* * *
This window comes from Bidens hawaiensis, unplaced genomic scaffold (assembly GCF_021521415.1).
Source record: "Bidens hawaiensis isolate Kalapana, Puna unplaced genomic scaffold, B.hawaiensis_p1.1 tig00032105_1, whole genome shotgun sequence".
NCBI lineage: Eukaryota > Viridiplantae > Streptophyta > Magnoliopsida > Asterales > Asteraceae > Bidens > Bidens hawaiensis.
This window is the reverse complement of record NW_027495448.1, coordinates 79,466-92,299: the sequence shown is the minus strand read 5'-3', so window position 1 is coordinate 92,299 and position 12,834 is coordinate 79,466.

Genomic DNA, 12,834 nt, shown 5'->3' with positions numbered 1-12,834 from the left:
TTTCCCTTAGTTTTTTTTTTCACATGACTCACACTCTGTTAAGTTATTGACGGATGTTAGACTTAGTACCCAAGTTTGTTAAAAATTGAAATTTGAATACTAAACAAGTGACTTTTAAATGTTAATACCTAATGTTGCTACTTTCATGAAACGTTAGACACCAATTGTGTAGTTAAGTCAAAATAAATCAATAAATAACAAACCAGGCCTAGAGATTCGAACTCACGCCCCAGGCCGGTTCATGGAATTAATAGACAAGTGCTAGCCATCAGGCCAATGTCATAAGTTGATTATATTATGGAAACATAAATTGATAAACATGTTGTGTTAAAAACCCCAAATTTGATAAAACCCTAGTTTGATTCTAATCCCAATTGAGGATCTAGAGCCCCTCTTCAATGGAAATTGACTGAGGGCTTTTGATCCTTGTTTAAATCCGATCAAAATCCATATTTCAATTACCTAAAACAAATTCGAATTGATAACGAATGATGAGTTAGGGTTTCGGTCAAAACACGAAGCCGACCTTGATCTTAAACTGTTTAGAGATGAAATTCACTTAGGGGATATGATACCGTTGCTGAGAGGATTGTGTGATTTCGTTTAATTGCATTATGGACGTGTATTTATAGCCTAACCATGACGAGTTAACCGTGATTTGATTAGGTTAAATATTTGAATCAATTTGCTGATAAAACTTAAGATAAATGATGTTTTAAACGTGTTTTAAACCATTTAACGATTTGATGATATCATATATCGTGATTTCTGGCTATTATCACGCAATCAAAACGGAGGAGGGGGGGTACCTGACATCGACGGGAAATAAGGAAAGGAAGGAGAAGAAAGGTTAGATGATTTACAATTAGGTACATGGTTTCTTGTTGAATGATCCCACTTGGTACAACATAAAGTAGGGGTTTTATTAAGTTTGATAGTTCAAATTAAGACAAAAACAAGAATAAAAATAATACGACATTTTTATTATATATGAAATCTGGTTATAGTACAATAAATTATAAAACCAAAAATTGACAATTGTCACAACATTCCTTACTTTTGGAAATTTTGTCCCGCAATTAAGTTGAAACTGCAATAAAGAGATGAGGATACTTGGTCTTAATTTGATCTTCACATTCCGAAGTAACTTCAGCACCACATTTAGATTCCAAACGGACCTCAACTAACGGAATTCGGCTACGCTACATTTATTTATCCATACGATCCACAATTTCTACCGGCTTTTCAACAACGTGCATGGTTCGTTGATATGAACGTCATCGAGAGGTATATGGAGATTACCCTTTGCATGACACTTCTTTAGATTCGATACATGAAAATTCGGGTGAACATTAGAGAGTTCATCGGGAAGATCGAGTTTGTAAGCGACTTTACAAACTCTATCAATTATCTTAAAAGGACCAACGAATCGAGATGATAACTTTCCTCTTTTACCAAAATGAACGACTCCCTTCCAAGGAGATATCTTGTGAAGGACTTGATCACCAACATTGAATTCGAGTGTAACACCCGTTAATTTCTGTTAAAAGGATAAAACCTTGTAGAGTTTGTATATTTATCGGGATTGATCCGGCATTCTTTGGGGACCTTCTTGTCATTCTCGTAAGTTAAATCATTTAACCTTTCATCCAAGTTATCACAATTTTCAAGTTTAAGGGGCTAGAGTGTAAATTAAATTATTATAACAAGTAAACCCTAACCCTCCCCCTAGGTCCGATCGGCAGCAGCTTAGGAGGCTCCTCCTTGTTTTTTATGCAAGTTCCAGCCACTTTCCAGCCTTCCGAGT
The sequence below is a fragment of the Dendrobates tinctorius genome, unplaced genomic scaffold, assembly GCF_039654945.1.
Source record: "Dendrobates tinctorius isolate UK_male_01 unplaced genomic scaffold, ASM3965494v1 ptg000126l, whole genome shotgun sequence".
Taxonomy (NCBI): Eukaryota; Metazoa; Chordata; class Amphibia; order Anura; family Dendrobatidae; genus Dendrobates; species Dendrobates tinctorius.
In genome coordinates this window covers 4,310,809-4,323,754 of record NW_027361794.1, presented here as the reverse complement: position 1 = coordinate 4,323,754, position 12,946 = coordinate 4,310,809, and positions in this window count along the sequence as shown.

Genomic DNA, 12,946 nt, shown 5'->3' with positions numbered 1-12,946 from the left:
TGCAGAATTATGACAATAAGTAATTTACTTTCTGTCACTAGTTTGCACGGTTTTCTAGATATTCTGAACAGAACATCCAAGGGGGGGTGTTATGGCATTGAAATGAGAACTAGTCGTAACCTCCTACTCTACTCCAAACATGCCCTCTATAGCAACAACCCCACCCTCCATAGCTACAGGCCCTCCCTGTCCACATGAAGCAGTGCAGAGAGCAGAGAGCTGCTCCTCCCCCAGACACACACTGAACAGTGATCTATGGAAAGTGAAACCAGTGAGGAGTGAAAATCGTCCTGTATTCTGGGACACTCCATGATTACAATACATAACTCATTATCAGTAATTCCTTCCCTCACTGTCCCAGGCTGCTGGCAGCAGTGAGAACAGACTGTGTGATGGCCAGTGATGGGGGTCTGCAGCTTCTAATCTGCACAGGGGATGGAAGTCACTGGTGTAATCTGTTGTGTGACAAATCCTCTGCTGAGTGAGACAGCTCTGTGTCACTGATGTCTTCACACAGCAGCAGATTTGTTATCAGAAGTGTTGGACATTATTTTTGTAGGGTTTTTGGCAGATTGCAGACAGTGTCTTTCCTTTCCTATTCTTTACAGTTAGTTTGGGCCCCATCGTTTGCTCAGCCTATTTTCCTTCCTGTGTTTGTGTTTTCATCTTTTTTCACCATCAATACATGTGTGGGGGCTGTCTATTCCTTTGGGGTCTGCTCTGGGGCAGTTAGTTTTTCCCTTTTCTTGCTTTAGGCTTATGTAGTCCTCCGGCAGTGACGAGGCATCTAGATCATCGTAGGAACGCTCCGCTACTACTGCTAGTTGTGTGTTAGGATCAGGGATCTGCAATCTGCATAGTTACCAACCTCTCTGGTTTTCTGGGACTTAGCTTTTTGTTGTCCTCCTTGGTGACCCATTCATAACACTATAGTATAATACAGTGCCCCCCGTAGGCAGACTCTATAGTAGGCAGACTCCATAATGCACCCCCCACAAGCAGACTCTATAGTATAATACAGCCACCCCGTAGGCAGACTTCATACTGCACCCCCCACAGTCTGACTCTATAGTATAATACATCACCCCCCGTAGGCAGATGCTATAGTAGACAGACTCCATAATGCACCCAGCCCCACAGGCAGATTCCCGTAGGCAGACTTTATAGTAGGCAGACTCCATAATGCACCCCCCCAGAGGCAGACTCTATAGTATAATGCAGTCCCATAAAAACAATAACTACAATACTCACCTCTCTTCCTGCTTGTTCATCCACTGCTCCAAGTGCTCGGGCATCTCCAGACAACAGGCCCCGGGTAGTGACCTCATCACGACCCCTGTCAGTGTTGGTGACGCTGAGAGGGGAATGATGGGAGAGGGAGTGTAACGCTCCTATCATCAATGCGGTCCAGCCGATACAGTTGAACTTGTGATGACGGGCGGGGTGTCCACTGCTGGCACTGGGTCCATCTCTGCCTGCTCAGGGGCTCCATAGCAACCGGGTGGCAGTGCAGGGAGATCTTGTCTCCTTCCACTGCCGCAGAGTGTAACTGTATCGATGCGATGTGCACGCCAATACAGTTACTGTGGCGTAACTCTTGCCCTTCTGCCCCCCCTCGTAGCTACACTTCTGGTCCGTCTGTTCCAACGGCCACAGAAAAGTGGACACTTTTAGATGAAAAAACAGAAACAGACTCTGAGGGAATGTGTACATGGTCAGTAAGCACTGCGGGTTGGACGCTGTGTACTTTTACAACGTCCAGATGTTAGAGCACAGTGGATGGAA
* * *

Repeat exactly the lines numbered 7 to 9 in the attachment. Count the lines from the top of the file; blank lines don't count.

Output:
The sequence below is a fragment of the Dendrobates tinctorius genome, unplaced genomic scaffold, assembly GCF_039654945.1.
Source record: "Dendrobates tinctorius isolate UK_male_01 unplaced genomic scaffold, ASM3965494v1 ptg000126l, whole genome shotgun sequence".
Taxonomy (NCBI): Eukaryota; Metazoa; Chordata; class Amphibia; order Anura; family Dendrobatidae; genus Dendrobates; species Dendrobates tinctorius.